Category Archives: 16th Century

Libre del Coch — Amored Hen

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Libre del Coch was published in 1520 in Barcelona. It was written in Catalan – a language related to, but distinct from, Spanish, written by Ruperto de Nola.
Armored Hen [GALLINA ARMADA]

Roast a good hen. And when it is nearly half-roasted, baste it with bacon. Then take well-beaten egg yolks, then with a spoon or with the tip of a large wooden spoon rub the hen with these yolks, little by little. And then sprinkle wheat flour well-sifted with ground salt over the eggs, turning the hen constantly and swiftly; and the crust is worth more than the hen.

My Thought process:

I’m doing these redactions/recipes for a large cooking event, however, I have no space to actually cook full chickens. There is absolutely nothing wrong with switching this up if you have the equipment and space for full hens. I created this so it was easy and faster to cook, as well as prepare.

I also added a few more spices than the original for better flavor. If you want to stick with just salt and the yoke, then by all means, do that. * means optional.

Recipe:

8 Chicken Legs (about a pound)
8 strips of bacon
¼ cup flour
1 tbs Thyme*
1 tbs Sage*
1 tbs Onion Powder*
1 tbs Garlic Powder*
½ tbs Salt
½ tbs Pepper*
1 egg yolk

Preheat oven for 450 degrees. Take tin foil strips and crunch them up into long tin foil ropes, lining your cook pan with them. This method lifts the chicken on crunched up tin foil to allow it to not cook in fat and crisp skin (if you have another way to lift the legs, feel free to do that).

Put all dry ingrediants together either in a plastic resealable bag or in a bowl. Dredge chicken legs in egg yoke and then coat with the flour mixture. Place chicken on top of coiled tin foil pan and cover each piece of chicken with a strip of bacon.

Roast. Cook at 450 degrees until fully cooked and skin gets crispy.

Sausages in Pottage

Sausages in Pottage

Recipes within our period (pre-1650) in the use of sausage in dishes are sprinkled across the various cultures and time periods. The original German recipe for the sausage itself was hinting that the sausage would be made for a salad. I decided to look deeper to try to find another recipe that would be cooked. Apples and Sausages are still very much eaten in Europe and finding this version on that dish which is period, is a great find. The mix of salty and sweet is a classic temptation of the palate.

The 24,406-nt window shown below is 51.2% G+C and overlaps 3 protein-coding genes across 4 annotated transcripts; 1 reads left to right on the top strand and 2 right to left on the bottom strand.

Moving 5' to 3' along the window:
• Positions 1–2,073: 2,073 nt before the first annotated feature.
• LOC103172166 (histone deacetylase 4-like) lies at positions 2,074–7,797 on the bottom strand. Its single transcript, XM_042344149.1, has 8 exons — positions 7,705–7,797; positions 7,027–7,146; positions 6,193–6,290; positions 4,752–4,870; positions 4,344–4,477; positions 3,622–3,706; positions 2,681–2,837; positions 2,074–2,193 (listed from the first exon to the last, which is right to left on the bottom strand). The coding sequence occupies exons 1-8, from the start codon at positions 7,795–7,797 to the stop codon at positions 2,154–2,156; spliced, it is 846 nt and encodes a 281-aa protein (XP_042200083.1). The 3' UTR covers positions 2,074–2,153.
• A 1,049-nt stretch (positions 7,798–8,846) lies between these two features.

Here is some background on the original two cook book authors. My sausage recipe was written by Sabina Welserin, otherwise unknown, was the author of a German cookbook, Das Kochbuch der Sabina Welserin, which she dated 1553 in her brief epigraph. The manuscript was edited by Hugo Stopp and published as Das Kochbuch der Sabina Welserin. (Heidelberg: Carl Winter Universitätsverlag) 1980. It is one of a very few primary sources for the history of German cuisine. The main recipe for the Sausage and Pottage dish was resourced from Lancelot de Casteau or de Chasteau or de Chestea, also known as Anseau de Chestea (1500s – 1613) was the master chef for three prince-bishops of Liège in the 16th century: Robert de Berghes, Gérard de Groesbeek, and Ernest of Bavaria and the author of a cookbook, the Ouverture de cuisine, often considered the first cookbook to go beyond medieval recipes and to codify haute cuisine.

ORIGINAL RECIPES AND REDACTIONS

Original:
Das Kochbuch der Sabina Welserin, 1553

23 If you would make a good sausage for a salad 

Then take ten pounds of pork and five pounds of beef, always two parts pork to one part of beef. That would be fifteen pounds. To that one should take eight ounces of salt and two and one half ounces of pepper, which should be coarsely ground, and when the meat is chopped, put into it at first two pounds of bacon, diced. According to how fat the pork is, one can use less or more, take the bacon from the back and not from the belly. And the sausages should be firmly stuffed. The sooner they are dried the better. Hang them in the parlor or in the kitchen, but not in the smoke and not near the oven, so that the bacon does not melt. This should be done during the crescent moon, and fill with the minced meat well and firmly, then the sausages will remain good for a long while. Each sausage should be tied above and below and also fasten a ribbon on both ends with which they should be hung up, and every two days they should be turned, upside down, and when they are fully dried out, wrap them in a cloth and lay them in a box.